You have been out on a few dates with someone, and you realize you are not interested in them. The next time they text you and ask you out, you decide to ignore the text and hope they get the hint. If this sounds familiar, then you have engaged in "ghosting."

Ghosting is a form of social exclusion that happens when someone ends a relationship by cutting off all contact, and it occurs often.  For example, in our previous work, we found that in a sample of about 750 participants, 23% of them admitted to ghosting a romantic partner and 32% admitted to ghosting a friend. These numbers were even higher for being ghosted with 23% saying they had been ghosted by a romantic partner and 39% saying they had been ghosted by a friend. Many of these people will be on both sides of the ghosting equation: they have experienced being ghosted and ghosting others. Furthermore, these self-reports of ghosting might actually underestimate the rate of ghosting: we also found that people view ghosting in a negative light and that most people report that they would think poorly of someone who ghosts. In fact, dating websites now provide guidance about ghosting and how to avoid it.

But How Does Ghosting Make People Feel?

Most research on ghosting focuses on the experiences of either ghosters (the people engaging in ghosting) or ghostees (the people being ghosted). That raises a question: Are any differences in the experiences of being ghosted versus engaging in ghosting because the experiences themselves are different or because the people who have each of these experiences are different types of people? To answer this, we looked for people who had experiences with being on both sides of the equation: people who are both ghosters and ghostees. We wanted to know what their emotional experiences were like during their most recent ghosting episodes.

Eighty people answered questions about both of these experiences. They wrote about their feelings both as ghoster and as a ghostee, and then we analyzed what they wrote using both a computerized program (Linguistic Inquiry and Word Count) that counts words in different categories (for example, words associated with negative emotion) and research assistants who looked for specific emotions (such as hurt feelings, or guilt). The participants also told us about their levels of belongingness, control, self-esteem, and meaningful existence. These four are considered fundamental needs that tend to be threatened by experiences of social exclusion.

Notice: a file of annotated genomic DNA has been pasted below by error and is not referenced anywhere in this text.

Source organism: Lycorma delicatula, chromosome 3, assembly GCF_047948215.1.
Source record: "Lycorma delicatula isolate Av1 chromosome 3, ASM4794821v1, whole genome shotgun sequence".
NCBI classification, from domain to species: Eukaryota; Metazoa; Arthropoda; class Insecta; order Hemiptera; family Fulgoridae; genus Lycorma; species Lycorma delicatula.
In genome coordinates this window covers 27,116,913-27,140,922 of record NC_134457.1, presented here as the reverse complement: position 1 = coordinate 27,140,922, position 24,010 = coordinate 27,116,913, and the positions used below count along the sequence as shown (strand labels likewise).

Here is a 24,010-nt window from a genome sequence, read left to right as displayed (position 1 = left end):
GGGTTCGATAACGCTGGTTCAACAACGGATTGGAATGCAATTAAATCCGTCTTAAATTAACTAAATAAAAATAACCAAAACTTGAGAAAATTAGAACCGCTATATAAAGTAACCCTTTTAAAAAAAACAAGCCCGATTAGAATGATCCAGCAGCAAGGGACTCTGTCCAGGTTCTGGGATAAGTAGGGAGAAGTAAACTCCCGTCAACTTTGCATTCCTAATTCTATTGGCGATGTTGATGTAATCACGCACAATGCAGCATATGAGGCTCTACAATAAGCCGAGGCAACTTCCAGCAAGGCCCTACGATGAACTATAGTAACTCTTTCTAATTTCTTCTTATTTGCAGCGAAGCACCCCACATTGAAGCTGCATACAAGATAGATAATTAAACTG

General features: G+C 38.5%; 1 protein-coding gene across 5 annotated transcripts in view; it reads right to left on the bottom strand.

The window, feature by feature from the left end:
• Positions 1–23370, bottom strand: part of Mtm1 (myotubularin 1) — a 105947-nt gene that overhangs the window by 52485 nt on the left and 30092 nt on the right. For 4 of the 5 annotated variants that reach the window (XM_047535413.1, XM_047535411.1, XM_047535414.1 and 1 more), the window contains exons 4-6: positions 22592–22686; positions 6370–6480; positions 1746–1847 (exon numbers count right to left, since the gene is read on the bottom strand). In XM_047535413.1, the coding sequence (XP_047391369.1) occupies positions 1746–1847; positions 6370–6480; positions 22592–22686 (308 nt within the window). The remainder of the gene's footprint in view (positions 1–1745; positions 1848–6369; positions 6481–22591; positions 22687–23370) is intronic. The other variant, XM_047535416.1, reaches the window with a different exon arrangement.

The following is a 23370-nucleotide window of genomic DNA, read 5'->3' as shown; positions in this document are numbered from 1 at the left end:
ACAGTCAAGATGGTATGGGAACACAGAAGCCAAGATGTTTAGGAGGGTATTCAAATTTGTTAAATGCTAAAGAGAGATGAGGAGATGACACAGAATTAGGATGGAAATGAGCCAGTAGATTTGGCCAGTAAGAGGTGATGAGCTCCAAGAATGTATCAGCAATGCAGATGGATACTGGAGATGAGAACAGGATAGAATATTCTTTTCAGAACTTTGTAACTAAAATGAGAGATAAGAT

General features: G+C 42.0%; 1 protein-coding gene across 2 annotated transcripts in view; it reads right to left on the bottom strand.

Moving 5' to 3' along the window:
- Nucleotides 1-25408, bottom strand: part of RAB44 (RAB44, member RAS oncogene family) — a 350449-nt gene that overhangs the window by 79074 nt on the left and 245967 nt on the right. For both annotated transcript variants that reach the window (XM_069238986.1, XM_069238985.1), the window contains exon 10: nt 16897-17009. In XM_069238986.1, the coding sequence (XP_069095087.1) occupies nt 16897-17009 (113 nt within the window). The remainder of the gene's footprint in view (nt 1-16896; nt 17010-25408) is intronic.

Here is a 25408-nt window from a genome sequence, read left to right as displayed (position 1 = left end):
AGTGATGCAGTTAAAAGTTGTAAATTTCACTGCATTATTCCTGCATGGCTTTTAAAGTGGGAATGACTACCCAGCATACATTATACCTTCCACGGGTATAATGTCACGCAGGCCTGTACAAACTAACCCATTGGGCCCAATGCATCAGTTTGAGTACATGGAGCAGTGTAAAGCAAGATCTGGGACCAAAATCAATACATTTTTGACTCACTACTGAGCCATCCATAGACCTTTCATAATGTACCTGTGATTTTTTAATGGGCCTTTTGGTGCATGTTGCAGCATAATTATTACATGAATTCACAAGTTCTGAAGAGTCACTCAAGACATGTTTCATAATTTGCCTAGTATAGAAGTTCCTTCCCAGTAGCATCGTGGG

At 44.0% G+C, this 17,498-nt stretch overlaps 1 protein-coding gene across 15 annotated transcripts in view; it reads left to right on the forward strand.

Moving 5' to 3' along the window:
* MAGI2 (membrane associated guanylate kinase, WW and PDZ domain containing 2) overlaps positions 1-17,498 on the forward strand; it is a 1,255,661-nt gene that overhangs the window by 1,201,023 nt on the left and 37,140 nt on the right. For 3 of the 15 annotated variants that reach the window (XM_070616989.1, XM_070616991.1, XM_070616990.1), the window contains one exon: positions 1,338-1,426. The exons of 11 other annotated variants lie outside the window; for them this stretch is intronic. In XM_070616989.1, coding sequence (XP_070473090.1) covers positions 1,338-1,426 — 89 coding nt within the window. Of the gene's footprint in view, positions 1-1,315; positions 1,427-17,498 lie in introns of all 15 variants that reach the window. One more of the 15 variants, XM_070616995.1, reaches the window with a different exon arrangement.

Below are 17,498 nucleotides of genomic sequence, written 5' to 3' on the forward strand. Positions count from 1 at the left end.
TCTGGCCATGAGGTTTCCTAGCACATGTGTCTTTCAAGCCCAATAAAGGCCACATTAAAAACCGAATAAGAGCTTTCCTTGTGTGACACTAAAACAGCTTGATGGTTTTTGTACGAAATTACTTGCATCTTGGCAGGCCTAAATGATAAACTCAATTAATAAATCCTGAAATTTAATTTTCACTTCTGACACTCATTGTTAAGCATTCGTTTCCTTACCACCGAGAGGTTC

We thought that being ghosted would be a more negative experience than ghosting, but this didn't happen. People wrote about being ghosted and engaging in ghosting with the same level of overall positive emotions and overall negative emotions. 

But it was different for specific emotions. When participants recalled being a ghostee, they had more hurt feelings, loneliness, anger, and sadness, but when they recalled being a ghoster, they felt more guilt but also more relief and pride. 

Finally, we were interested in whether being a ghostee would be associated with lowered fundamental needs compared to being a ghoster, and that was what we found: ghostee episodes were associated with lower belongingness, control, self-esteem, and meaningful existence compared to ghoster episodes. 

Even though we often think about being on the receiving end of social exclusion as the bad side of social exclusion, our research helps us to understand the other side: engaging in acts of social exclusion. People who had experienced both sides of ghosting describe being a ghoster and a ghostee with similar levels of positive and negative emotion. The key difference is in the specific emotions they expressed. Being ghosted may lead to sadness and hurt feelings but ghosting brings feelings of guilt.  

For Further Reading

Freedman, G., Powell, D. N., Le, B., & Williams, K. D. (2019). Ghosting and destiny: Implicit theories of relationships predict beliefs about ghosting. Journal of Social and Personal Relationships, 36(3), 905-924.

Freedman, G., Powell, D. N., Le, B., & Williams, K. D. (2022). Emotional experiences of ghosting. The Journal of Social Psychology.

Gili Freedman is an Assistant Professor of Social Psychology at St. Mary's College of Maryland. She studies the two-sided nature of social exclusion as well as gender biases and how we can use narratives and games to create interventions.